Washington — A federal judge in Oregon blocked the Trump administration from enforcing a sweeping plan to deny visas to would-be immigrants based on their inability to show they could pay for health insurance or medical costs in the U.S.
Through a temporary restraining order, Judge Michael Simon of the U.S. District Court in Oregon blocked the policy hours before it was set to take effect on Sunday. According to an estimate by the non-partisan Migration Policy Institute, the new requirements could bar up to 375,000 prospective legal immigrants from moving to the U.S. each year.
“We applaud the court’s ruling; countless thousands across the country can breathe a sigh of relief today because the court recognized the urgent and irreparable harm that would have been inflicted,” Jesse Bless, director of federal litigation at the American Immigration Lawyers Association (AILA), said in a statement.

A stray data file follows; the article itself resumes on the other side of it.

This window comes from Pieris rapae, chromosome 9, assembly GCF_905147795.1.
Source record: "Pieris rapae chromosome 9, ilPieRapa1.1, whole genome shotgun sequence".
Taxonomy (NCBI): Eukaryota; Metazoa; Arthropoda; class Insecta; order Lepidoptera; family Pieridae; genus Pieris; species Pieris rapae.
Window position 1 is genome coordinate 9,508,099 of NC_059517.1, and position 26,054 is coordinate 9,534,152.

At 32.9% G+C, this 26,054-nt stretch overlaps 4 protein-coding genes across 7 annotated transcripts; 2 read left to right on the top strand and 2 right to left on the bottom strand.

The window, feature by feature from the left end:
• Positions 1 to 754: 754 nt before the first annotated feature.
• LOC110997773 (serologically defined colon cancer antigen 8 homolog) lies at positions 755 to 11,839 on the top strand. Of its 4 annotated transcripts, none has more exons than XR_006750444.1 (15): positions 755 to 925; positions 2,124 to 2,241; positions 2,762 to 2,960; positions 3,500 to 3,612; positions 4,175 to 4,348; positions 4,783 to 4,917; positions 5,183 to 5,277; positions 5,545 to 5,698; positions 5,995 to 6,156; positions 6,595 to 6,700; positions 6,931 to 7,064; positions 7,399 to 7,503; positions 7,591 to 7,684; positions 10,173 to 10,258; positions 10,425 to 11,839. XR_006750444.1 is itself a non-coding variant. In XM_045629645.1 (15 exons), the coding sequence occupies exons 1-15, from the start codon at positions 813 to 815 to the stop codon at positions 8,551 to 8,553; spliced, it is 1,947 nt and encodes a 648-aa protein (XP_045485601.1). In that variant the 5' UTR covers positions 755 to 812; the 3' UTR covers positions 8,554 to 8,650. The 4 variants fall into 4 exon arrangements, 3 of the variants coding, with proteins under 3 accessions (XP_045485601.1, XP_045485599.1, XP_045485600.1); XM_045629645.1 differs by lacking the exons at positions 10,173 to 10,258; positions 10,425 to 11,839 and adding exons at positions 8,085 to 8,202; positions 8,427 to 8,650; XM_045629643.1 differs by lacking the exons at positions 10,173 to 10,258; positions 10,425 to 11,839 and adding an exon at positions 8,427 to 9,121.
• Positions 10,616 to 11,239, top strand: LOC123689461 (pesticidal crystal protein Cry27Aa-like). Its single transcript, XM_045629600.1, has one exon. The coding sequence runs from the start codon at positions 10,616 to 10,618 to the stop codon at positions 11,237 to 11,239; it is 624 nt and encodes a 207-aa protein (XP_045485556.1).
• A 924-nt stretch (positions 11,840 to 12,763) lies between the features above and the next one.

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Earlier in the week, AILA, Innovation Law Lab and the Justice Action Center mounted the first legal challenge to the policy, which was rolled out last month. The groups accused the administration of trying to overhaul the nation’s immigration laws without Congress. They said the policy would inflict irreparable harm on the plaintiffs, who are U.S. citizens sponsoring visas for family members abroad. Those family members could have been denied entry into the U.S. under the new requirements.